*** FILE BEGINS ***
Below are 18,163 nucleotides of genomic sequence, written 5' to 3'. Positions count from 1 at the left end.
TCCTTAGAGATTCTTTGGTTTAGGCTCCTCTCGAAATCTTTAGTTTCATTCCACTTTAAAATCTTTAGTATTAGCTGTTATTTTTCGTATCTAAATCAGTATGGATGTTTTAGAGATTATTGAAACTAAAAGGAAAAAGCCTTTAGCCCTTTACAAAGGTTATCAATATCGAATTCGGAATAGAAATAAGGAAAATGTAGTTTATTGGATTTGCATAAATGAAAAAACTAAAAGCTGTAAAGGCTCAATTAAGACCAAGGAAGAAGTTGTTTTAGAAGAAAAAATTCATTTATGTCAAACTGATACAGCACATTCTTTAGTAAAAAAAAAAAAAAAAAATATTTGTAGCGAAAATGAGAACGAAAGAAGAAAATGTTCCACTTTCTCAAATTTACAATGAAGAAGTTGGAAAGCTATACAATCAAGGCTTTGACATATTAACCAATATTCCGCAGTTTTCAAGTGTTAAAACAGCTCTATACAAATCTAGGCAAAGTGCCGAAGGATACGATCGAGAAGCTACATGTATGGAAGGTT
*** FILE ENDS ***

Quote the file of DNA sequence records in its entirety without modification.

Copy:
Below are 18,163 nucleotides of genomic sequence, written 5' to 3'. Positions count from 1 at the left end.
TCCTTAGAGATTCTTTGGTTTAGGCTCCTCTCGAAATCTTTAGTTTCATTCCACTTTAAAATCTTTAGTATTAGCTGTTATTTTTCGTATCTAAATCAGTATGGATGTTTTAGAGATTATTGAAACTAAAAGGAAAAAGCCTTTAGCCCTTTACAAAGGTTATCAATATCGAATTCGGAATAGAAATAAGGAAAATGTAGTTTATTGGATTTGCATAAATGAAAAAACTAAAAGCTGTAAAGGCTCAATTAAGACCAAGGAAGAAGTTGTTTTAGAAGAAAAAATTCATTTATGTCAAACTGATACAGCACATTCTTTAGTAAAAAAAAAAAAAAAAAATATTTGTAGCGAAAATGAGAACGAAAGAAGAAAATGTTCCACTTTCTCAAATTTACAATGAAGAAGTTGGAAAGCTATACAATCAAGGCTTTGACATATTAACCAATATTCCGCAGTTTTCAAGTGTTAAAACAGCTCTATACAAATCTAGGCAAAGTGCCGAAGGATACGATCGAGAAGCTACATGTATGGAAGGTT